Letter: Work and the family

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The Independent Culture
Sir: Deborah Orr ("Welcome to a two-tier society", 13 January) rightly identifies the macho culture of presenteeism as an impediment to genuine equality at the workplace and in wider society. Many women want to work flexibly once they have started a family. Enlightened employers are happy for them to do so, whether on a job share or some other basis.

Employers wedded to full-time work can be forced to think otherwise, but only through the tortuous route of indirect sex discrimination claims. To succeed a woman must prove to the satisfaction of an employment tribunal that she "could not comply" with her employer's insistence on full-time work. Usually the claim is only brought once the woman has been forced to resign in order to deal with her childcare commitments.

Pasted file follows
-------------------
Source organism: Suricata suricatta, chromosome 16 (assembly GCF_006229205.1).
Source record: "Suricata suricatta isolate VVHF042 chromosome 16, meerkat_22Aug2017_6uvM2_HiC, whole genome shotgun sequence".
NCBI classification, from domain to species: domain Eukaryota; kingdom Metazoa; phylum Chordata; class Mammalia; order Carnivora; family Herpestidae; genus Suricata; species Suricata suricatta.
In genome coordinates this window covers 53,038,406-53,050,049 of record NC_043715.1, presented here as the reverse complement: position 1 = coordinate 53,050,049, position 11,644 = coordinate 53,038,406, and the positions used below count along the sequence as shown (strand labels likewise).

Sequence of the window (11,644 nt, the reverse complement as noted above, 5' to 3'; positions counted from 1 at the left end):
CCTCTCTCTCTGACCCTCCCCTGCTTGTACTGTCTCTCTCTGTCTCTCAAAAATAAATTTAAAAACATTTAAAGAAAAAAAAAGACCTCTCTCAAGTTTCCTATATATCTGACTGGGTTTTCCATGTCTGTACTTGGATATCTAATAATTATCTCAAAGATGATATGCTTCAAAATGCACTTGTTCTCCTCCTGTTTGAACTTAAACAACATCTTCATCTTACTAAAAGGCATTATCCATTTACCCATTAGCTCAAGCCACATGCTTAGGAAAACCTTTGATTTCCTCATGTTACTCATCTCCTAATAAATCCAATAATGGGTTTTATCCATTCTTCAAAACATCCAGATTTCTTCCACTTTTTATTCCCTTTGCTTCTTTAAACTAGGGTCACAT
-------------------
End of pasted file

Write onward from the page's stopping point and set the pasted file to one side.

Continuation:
The Government has an opportunity to rectify this situation in the Fairness at Work Bill, shortly to begin its parliamentary passage. A chapter in that Bill on family-friendly working will contain some improvements to maternity and paternal leave arrangements. If the Government is really serious about making work more family-friendly, it should include a positive right for all workers to work flexibly, subject only to proof by the employer that the job must for good business reasons be performed full-time.


London NW5